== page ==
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Combating Loneliness - We can all do something.

How can loneliness and isolation be reduced within migrant and refugee communities in the UK and Europe? The Wonder Foundation believes that through reducing language and cultural barriers, providing safe, congregational spaces, and encouraging personal developed through mentoring can provide some answers.

Wonder Foundation’s research highlighted several root causes of loneliness of migrant women. Research found that migrant women have a desire to meet people outside of their own communities, however, cultural and language barriers that hinder this. The research identified the cycle of poor mental health caused by trauma experienced before, during and following their migration, reinforces loneliness and isolation and prevents strong new relationships from forming.

Loneliness and isolation has a number of detrimental and wide-reaching consequences for migrant girls and women and wider society. Women who face isolation and exclusion from the workforce, have a heightened vulnerability to gang involvement, prostitution, teenage pregnancy and single motherhood. In addition, loneliness has a significant impact on an individual’s mental and physical health, further burdening health systems.

The Wonder Foundation has provided a written response to a Call for Evidence from the Department for Digital, Culture, Media & Sport who are developing a strategy to combat loneliness in the UK.

Three of the Wonder Foundation’s initiatives provide evidence of programmes that are successful in reducing risk of loneliness. These successful initiatives are the FATIMA Project, the Into School Programme at the Baytree Centre and Easier Transitions. Additionally, the national level policy initiative developed through Knowing Me, Knowing You could, if implemented further reduce loneliness of migrant and ethnic minority communities.

Below is a discussion of how these initiatives reduce the risk of loneliness in these communities:

  • FATIMA Project has reduced the risk of loneliness of these migrant women through providing a holistic programme to assist their integration into their host community. The classes provide a safe, congregational space where the women can meet and form friendships. A key indicator of success for FATIMA will be the reduction in the number of women who report that they feel isolated.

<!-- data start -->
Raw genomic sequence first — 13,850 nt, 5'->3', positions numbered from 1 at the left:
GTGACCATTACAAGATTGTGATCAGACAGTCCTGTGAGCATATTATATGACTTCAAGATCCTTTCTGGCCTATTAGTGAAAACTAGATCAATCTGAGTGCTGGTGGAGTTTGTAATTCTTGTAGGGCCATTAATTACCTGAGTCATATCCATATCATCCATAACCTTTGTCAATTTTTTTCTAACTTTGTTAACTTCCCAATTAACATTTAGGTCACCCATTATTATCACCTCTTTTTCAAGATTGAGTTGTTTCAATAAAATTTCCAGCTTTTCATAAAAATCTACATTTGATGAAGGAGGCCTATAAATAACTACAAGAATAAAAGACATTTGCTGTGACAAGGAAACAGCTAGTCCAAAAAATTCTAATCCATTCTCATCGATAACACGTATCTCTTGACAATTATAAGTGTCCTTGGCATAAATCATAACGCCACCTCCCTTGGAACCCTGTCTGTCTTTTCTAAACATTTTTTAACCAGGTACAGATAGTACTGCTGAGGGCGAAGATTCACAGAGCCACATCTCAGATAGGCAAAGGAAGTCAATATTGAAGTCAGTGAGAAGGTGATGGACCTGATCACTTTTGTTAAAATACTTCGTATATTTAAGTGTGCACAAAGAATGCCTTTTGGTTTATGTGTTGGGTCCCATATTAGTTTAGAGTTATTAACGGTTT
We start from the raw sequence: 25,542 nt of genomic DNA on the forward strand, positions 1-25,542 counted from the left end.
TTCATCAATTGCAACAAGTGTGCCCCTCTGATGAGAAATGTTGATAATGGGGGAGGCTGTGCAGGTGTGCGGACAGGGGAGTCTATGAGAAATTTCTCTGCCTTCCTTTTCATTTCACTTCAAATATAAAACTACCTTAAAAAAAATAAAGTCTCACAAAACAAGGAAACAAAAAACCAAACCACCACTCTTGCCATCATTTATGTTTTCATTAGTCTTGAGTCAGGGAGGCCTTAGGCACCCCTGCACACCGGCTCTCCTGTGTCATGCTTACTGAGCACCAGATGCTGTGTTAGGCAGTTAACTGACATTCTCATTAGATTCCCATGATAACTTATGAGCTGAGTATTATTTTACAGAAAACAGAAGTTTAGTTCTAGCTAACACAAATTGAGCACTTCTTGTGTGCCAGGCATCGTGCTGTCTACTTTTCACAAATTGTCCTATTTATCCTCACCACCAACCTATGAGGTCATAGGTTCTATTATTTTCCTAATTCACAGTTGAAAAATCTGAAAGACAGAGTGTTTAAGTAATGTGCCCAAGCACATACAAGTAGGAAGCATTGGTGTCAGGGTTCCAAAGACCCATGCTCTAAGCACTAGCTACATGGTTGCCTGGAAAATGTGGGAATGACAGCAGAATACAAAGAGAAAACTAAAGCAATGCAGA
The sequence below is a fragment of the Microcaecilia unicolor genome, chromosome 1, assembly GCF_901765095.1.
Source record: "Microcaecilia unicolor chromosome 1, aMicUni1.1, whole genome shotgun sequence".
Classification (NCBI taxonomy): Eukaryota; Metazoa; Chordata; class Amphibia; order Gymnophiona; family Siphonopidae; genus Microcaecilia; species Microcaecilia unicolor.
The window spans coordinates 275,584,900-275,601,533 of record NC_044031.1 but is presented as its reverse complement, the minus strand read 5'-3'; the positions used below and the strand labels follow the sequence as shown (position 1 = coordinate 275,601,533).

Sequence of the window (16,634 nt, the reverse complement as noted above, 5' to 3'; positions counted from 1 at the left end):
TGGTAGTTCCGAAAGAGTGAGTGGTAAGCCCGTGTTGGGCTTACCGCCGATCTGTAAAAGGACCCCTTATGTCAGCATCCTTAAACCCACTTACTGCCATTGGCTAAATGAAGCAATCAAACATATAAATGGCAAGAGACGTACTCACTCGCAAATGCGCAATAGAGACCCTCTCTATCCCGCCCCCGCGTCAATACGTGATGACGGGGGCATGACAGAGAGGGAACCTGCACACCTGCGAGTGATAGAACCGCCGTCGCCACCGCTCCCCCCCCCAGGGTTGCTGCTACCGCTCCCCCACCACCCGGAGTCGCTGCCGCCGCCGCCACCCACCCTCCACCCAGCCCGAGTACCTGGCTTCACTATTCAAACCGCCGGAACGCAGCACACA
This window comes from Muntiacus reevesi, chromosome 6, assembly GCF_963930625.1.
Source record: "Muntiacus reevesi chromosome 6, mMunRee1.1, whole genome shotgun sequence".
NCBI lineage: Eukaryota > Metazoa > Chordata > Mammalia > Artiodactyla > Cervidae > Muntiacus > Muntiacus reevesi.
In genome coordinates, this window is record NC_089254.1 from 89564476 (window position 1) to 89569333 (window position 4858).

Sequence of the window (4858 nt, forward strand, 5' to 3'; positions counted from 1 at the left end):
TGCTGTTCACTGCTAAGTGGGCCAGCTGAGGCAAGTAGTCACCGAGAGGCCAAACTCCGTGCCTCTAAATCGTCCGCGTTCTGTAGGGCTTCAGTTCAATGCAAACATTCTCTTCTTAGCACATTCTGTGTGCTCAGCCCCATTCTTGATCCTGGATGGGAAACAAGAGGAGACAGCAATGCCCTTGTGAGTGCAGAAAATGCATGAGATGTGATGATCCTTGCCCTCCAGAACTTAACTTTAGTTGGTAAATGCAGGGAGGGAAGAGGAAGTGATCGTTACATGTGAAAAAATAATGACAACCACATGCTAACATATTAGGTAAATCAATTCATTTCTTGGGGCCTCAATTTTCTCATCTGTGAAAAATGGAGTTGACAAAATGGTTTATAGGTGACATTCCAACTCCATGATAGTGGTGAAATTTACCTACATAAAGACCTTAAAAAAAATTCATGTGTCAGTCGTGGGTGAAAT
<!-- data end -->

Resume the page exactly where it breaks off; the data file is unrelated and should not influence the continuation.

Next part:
• The Into School programme at the Baytree Centre assists newly-arrived girls by providing a structured programme while they assist them to find a place in a secondary school, deliberately reducing the potential isolation of these girls. The major successful outcome of this programme is the reduction of reported isolation and poor mental health, and improved integration of the girls into UK school life and society.
  • Easier Transitions aims to assist young people in a smooth transition from education into the job market. Through doing this the risk of loneliness caused by unemployment is reduced. Mentoring assists the youth to find employment by building their self-belief and encouraging personal reflection, developing networks and teaching them skills such as resilience.
  • The national level policy recommendation of the Knowing Me, Knowing You youth programme suggested the expansion of the age range of the National Citizen Service (NCS) to 16-29 years old. The NCS programme is designed to build understanding and friendships between young people of all backgrounds. Our proposal to build upon this already successful programme would allow additional diverse, young people to meet and engage with one another, thus reducing the risk of loneliness and isolation of migrant and ethnic minority youth.  

Wonder Foundation has made a submission to the call for evidence. You can find it here.